Ingredients and tools
In addition to sugar, brown sugar and salt, you will need:
- Coconut milk — I recommend full fat coconut milk for best results.
- Coconut cream — coconut cream (referred to as kakang gata) is different from coconut milk in that cream contains less water and is much thicker. You know how sometimes when you open a can of coconut milk, some part of it has solidified? That can be considered coconut cream.
- Glutinous rice — also called sticky rice or sweet rice. And if you’re wondering if glutinous rice is the same as malagkit in the Philippines, yes it is!
- Banana leaves — I use banana leaves to line my pan and while this is optional, I highly recommend it to give your bibingka that authentic look and smokey flavor. The banana leaves I buy here are frozen.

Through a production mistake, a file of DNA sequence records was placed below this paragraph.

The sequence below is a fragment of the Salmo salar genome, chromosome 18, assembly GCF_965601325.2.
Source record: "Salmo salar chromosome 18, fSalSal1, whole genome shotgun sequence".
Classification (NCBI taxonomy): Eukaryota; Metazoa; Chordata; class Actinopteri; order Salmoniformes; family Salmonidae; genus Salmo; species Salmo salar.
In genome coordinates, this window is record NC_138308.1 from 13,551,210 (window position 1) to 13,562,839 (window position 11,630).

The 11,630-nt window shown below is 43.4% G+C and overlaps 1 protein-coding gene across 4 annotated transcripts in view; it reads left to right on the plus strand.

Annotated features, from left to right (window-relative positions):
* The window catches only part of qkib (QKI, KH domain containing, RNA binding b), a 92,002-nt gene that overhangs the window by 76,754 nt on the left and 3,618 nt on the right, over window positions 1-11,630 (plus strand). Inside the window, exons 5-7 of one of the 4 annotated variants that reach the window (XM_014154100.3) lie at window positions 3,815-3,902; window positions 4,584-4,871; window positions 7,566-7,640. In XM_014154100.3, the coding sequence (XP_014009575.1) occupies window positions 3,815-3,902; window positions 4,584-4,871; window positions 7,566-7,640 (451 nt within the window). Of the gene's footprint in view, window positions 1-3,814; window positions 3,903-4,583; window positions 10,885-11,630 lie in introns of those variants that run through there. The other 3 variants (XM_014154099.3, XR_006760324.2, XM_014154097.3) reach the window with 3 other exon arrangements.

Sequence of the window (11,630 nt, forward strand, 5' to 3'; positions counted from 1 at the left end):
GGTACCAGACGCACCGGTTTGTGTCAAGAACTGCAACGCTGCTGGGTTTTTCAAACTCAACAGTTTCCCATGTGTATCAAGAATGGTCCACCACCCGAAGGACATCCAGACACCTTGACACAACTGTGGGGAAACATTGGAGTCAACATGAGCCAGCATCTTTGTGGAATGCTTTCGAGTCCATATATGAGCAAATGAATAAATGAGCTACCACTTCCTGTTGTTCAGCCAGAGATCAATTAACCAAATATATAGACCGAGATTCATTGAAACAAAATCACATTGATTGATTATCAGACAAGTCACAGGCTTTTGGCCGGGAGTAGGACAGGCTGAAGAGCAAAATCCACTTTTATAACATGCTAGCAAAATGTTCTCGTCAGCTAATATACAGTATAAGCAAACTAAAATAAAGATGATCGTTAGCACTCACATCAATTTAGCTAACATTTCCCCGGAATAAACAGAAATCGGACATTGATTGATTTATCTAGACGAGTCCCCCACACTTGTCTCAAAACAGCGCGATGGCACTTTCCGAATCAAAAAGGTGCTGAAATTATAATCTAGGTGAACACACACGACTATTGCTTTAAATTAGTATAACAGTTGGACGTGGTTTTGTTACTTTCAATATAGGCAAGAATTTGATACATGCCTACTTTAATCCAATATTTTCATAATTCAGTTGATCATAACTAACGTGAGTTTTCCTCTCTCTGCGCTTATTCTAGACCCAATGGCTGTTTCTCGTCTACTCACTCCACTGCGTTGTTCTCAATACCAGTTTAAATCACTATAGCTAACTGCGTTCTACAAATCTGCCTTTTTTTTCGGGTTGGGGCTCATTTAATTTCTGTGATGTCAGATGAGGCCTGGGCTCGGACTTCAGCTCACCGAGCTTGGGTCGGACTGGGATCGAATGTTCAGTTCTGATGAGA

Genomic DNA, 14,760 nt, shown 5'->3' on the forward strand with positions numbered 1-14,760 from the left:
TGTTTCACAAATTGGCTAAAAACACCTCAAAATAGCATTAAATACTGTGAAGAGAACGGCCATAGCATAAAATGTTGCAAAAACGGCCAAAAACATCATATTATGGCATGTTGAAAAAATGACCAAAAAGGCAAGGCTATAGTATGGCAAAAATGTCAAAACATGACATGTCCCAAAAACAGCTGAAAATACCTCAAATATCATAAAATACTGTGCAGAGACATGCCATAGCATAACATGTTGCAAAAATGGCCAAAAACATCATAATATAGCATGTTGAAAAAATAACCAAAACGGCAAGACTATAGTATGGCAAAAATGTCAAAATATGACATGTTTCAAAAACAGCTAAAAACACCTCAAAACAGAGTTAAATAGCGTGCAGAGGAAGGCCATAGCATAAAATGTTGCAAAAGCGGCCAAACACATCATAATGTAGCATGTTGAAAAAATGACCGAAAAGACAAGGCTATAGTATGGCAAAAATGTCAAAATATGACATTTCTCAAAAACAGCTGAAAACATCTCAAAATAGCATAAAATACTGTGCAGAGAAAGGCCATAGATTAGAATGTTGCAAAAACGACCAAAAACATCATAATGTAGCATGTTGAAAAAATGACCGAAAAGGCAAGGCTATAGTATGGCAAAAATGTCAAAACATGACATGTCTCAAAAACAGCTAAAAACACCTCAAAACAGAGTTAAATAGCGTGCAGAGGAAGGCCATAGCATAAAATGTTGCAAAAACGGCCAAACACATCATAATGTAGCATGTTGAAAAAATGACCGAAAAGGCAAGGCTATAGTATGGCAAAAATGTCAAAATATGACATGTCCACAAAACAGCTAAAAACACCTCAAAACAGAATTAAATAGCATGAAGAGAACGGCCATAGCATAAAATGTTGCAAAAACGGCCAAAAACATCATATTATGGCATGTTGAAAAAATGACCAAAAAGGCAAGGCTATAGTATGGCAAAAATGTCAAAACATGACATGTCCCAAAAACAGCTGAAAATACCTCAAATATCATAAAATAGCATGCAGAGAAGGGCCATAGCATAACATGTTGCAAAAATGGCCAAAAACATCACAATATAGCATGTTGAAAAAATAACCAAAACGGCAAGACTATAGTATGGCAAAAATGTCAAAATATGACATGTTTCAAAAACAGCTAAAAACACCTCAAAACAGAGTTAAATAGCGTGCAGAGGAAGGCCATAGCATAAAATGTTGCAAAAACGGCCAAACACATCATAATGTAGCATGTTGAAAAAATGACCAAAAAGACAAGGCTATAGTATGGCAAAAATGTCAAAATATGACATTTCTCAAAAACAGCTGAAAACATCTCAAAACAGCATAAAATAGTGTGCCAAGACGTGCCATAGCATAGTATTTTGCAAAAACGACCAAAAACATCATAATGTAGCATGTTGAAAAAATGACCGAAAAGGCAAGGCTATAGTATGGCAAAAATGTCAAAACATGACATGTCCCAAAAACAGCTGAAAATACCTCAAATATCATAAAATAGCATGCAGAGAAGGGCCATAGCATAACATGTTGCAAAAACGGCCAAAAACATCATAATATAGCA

- Baking dish — I use a 9×13 inch baking dish. If you want thicker slices, use a slightly smaller pan.
Line a 9×13 inch baking dish with banana leaves (see Expert Tips on how to prep the banana leaves for use). If you can’t find banana leaves, you can use parchment paper.
In a large pot, combine glutinous rice and coconut milk.
Bring to a boil.
Lower the heat and gently simmer the mixture, stirring occasionally so the rice doesn’t burn.
Allow the mixture to thicken considerably, or until the rice absorbs almost all the coconut milk.
Add granulated sugar and salt.
Continue cooking and stirring until the rice gets thick and sticky. You’ll want to cook until the mixture sticks together as you stir it.
Remove from heat and transfer to prepared baking dish. Spread evenly and set aside while you preheat your oven to 350F.
To make the topping, in a medium saucepan, combine all topping ingredients.